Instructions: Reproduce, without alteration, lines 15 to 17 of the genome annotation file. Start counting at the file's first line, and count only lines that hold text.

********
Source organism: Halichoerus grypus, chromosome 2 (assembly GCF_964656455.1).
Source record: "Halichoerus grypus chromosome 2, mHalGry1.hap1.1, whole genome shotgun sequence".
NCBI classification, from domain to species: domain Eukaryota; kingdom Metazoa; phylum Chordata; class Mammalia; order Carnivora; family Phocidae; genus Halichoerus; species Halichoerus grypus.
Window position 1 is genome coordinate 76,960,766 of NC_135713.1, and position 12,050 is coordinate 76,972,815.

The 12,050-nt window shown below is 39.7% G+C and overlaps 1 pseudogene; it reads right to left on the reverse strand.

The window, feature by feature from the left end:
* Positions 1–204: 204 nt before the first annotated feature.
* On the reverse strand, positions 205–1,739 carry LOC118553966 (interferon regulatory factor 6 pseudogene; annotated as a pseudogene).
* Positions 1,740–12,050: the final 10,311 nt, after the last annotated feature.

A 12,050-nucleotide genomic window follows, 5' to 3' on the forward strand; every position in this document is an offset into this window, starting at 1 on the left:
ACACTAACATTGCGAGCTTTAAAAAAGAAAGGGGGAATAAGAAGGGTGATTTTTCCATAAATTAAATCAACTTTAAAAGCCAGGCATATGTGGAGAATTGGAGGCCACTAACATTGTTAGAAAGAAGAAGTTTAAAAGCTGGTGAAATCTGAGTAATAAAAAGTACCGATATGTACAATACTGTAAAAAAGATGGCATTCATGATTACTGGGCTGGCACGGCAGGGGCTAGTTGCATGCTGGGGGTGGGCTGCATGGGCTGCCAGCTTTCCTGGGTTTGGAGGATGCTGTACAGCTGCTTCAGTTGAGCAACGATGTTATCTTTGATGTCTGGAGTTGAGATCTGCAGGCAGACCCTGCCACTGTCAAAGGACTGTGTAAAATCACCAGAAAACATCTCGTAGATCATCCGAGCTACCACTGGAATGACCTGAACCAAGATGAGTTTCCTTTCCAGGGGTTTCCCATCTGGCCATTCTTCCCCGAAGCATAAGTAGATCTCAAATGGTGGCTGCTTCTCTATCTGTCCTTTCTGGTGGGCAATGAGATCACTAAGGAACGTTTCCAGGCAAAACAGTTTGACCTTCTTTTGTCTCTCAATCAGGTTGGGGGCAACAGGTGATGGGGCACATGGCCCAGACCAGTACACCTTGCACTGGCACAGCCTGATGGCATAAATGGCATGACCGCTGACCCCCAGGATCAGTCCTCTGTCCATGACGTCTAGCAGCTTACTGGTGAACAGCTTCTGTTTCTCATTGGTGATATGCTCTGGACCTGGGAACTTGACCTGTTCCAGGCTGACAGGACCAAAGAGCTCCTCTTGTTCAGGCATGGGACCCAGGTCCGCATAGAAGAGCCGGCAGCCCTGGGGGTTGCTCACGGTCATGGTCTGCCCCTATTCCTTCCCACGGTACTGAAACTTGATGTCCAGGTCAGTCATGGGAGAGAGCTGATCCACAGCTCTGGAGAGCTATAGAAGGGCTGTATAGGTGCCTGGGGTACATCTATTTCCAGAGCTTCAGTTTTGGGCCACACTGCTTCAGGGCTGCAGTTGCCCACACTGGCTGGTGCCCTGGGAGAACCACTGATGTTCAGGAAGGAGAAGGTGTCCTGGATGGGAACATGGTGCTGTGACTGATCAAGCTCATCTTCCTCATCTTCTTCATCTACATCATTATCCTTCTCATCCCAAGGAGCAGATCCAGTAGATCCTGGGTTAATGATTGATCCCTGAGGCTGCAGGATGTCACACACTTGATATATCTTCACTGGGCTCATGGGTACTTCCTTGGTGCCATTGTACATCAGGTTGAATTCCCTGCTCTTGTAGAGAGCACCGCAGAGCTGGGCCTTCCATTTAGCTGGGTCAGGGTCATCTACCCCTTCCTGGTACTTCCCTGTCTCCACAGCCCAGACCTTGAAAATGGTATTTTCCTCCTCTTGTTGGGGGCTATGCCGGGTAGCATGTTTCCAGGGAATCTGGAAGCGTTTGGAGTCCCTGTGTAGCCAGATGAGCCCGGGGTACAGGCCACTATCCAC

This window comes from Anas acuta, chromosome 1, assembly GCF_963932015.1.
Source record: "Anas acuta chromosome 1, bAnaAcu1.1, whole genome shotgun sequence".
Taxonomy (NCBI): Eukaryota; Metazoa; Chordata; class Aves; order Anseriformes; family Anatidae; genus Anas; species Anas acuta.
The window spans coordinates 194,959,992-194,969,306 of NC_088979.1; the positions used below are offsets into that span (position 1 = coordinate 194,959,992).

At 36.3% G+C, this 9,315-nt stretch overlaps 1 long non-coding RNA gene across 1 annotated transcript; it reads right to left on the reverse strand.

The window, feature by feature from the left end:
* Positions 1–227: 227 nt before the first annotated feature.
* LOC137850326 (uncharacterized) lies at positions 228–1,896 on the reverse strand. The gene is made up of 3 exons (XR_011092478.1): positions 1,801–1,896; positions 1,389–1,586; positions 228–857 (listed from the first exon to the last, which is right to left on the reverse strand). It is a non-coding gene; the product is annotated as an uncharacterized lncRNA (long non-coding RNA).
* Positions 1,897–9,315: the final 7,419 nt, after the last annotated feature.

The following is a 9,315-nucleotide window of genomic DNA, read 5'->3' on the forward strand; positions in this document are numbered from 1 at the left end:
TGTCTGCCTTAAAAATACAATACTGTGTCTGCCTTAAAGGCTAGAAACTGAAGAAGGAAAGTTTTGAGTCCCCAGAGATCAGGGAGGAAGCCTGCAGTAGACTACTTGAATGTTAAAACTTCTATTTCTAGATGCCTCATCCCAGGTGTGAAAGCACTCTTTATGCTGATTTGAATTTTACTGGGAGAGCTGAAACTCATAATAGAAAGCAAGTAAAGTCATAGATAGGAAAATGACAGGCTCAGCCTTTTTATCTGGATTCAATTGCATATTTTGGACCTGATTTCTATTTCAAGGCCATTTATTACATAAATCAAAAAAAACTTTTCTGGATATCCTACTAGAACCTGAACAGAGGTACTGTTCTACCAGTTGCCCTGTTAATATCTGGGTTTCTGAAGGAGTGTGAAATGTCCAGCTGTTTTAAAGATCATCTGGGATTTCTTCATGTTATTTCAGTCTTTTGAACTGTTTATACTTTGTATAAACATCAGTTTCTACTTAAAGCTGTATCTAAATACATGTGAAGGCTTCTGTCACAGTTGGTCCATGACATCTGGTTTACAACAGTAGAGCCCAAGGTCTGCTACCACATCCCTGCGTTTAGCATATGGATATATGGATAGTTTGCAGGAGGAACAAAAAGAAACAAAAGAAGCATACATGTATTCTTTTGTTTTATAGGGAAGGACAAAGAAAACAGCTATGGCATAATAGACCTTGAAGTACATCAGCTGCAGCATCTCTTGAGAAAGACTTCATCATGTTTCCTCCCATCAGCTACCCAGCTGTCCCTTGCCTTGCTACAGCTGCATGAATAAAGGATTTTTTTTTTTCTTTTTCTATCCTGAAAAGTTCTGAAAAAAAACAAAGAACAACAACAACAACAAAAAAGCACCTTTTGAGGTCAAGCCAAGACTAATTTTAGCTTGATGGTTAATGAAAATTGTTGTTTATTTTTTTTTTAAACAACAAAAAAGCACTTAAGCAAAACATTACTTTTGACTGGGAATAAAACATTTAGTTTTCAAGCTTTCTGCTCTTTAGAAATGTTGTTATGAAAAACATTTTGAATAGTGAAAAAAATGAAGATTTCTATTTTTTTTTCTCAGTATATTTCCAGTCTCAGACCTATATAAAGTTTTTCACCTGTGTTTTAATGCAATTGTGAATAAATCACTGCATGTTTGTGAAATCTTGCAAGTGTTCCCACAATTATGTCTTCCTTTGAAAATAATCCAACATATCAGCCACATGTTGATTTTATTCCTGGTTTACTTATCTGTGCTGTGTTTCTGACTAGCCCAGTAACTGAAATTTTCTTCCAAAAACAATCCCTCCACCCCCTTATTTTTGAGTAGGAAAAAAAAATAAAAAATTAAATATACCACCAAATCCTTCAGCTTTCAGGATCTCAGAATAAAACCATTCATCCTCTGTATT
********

The window spans coordinates 194,959,992-194,969,306 of NC_088979.1; the positions used below are offsets into that span (position 1 = coordinate 194,959,992).

At 36.3% G+C, this 9,315-nt stretch overlaps 1 long non-coding RNA gene across 1 annotated transcript; it reads right to left on the reverse strand.

The window, feature by feature from the left end: